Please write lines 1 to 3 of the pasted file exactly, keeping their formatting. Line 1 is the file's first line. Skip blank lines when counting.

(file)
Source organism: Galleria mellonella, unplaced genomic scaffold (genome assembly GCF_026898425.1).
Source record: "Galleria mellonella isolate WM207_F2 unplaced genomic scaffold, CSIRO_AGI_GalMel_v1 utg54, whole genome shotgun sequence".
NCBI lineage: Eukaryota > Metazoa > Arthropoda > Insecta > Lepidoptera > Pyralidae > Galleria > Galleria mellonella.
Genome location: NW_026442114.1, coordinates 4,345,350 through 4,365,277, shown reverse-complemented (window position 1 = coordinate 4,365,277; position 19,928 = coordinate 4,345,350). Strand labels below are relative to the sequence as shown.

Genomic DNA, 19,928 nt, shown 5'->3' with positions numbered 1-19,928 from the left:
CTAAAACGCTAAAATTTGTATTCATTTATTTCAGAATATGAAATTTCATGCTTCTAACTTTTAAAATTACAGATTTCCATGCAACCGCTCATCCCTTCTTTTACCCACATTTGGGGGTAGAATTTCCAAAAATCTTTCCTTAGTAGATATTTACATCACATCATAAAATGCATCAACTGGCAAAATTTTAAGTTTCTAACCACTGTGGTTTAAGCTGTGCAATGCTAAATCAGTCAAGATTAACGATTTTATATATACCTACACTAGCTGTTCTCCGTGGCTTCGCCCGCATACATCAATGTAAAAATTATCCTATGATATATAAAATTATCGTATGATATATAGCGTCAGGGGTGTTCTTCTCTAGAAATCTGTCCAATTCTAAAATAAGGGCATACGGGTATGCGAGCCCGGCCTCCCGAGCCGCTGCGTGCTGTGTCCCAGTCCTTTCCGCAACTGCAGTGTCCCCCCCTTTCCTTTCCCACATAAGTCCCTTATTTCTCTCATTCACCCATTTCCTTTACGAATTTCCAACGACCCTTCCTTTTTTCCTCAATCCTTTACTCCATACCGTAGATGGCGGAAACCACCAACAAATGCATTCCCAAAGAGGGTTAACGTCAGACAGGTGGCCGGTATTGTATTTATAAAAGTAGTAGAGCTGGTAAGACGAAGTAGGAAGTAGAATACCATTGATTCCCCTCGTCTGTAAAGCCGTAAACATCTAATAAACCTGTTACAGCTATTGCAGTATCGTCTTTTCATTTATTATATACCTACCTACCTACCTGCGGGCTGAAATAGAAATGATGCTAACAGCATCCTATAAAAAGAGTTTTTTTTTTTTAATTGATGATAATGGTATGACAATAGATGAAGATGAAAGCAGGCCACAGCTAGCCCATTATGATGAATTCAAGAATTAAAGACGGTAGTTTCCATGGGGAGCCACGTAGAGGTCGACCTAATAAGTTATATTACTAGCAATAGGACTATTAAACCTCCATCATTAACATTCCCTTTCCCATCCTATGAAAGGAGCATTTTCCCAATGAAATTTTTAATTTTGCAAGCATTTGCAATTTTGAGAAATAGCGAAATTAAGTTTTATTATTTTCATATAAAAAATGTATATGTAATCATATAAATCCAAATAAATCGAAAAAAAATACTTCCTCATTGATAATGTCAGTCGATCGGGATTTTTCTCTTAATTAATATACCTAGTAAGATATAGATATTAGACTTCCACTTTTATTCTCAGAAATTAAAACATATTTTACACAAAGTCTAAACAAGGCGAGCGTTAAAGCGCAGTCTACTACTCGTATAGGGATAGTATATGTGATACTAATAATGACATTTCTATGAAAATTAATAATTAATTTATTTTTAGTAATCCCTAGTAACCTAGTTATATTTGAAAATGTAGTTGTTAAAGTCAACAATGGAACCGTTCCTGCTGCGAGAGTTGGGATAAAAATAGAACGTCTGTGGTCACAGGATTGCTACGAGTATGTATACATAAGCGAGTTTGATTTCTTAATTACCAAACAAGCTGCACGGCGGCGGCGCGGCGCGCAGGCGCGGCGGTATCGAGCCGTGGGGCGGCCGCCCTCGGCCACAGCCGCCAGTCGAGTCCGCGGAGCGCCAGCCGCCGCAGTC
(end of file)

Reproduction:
Source organism: Galleria mellonella, unplaced genomic scaffold (genome assembly GCF_026898425.1).
Source record: "Galleria mellonella isolate WM207_F2 unplaced genomic scaffold, CSIRO_AGI_GalMel_v1 utg54, whole genome shotgun sequence".
NCBI lineage: Eukaryota > Metazoa > Arthropoda > Insecta > Lepidoptera > Pyralidae > Galleria > Galleria mellonella.